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DNA Geminivirus Infection Induces an Imprinted E3 Ligase Gene to Epigenetically Activate Viral Gene Transcription.

  • Author(s): Chen, Zhong-Qi;
  • Zhao, Jian-Hua;
  • Chen, Qian;
  • Zhang, Zhong-Hui;
  • Li, Jie;
  • Guo, Zhong-Xin;
  • Xie, Qi;
  • Ding, Shou-Wei;
  • Guo, Hui-Shan
  • et al.
Abstract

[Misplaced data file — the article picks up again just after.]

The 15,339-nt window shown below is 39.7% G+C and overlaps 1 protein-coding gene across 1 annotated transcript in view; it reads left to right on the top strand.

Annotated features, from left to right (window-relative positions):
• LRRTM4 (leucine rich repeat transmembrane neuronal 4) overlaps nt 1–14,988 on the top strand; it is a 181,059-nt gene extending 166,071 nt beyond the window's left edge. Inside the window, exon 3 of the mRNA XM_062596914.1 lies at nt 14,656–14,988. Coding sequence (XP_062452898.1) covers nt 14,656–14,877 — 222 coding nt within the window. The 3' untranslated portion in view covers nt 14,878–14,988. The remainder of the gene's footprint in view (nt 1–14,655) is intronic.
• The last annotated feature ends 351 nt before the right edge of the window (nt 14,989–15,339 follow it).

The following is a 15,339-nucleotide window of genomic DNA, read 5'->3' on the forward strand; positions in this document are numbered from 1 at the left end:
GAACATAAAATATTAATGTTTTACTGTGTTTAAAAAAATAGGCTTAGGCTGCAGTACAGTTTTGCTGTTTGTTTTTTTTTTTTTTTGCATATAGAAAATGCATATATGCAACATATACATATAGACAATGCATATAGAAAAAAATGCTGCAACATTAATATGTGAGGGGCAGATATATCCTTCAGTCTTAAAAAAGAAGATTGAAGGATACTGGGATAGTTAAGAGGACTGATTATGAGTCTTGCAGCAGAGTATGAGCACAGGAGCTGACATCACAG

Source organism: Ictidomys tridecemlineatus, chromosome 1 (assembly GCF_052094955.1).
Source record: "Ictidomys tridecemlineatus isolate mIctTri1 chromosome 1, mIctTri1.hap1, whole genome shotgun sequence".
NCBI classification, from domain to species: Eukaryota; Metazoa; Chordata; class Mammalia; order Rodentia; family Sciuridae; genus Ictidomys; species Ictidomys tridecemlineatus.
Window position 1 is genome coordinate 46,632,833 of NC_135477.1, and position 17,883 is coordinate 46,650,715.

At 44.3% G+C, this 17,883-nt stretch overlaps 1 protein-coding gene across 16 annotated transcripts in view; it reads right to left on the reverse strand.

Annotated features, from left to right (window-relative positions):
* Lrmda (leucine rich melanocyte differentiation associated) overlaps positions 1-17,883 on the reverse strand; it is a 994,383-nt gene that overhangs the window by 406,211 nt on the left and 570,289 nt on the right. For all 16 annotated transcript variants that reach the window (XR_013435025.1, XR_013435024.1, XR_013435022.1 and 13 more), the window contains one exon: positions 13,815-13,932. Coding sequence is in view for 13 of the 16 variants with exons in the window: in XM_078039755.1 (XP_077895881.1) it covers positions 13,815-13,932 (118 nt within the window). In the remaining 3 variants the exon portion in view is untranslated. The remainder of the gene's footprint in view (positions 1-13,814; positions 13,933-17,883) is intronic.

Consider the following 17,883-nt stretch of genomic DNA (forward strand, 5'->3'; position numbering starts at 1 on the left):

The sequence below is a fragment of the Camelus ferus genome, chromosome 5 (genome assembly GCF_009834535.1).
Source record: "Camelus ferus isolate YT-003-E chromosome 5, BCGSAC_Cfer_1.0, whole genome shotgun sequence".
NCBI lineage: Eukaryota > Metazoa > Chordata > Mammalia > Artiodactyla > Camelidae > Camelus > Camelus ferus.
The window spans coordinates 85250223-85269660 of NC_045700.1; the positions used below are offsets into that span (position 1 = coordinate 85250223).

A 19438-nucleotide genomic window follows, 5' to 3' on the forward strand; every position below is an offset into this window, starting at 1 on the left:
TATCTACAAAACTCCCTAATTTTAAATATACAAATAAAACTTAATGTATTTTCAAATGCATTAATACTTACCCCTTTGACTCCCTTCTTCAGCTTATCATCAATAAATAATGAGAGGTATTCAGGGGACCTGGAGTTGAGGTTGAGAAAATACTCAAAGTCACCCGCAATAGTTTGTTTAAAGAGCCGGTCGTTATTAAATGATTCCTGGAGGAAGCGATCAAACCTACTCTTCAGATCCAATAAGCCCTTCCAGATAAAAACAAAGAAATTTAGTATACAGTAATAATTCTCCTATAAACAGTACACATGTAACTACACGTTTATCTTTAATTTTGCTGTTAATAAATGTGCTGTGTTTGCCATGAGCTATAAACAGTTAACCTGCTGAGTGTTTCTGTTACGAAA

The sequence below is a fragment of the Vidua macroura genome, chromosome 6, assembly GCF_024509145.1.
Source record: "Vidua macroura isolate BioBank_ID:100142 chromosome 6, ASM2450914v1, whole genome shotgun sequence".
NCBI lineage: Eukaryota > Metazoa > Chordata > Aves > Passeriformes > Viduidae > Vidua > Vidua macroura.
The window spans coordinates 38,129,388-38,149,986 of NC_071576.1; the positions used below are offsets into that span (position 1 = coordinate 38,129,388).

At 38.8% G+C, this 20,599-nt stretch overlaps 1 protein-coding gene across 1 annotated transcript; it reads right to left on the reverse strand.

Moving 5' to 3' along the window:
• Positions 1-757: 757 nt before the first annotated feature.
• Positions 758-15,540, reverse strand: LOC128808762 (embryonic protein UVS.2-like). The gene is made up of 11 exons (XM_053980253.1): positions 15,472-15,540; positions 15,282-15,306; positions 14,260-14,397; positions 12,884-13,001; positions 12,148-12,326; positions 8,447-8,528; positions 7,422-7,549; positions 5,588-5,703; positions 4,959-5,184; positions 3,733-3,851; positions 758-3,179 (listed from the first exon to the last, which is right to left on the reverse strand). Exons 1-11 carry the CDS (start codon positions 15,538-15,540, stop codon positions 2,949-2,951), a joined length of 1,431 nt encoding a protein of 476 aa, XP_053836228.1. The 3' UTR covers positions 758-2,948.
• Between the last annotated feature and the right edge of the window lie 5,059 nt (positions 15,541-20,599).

Flowering plants and mammals contain imprinted genes that are primarily expressed in the endosperm and placenta in a parent-of-origin manner. In this study, we show that early activation of the geminivirus genes C2 and C3 in Arabidopsis (Arabidopsis thaliana) plants, encoding a viral suppressor of RNA interference and a replication enhancer protein, respectively, is correlated with the transient vegetative expression of VARIANT IN METHYLATION5 (VIM5), an endosperm imprinted gene that is conserved in diverse plant species. VIM5 is a ubiquitin E3 ligase that directly targets the DNA methyltransferases MET1 and CMT3 for degradation by the ubiquitin-26S proteasome proteolytic pathway. Infection with Beet severe curly top virus induced VIM5 expression in rosette leaf tissues, possibly via the expression of the viral replication initiator protein, leading to the early activation of C2 and C3 coupled with reduced symmetric methylation in the C2-3 promoter and the onset of disease symptoms. These findings demonstrate how this small DNA virus recruits a host imprinted gene for the epigenetic activation of viral gene transcription. Our findings reveal a distinct strategy used by plant pathogens to exploit the host machinery in order to inhibit methylation-mediated defense responses when establishing infection.

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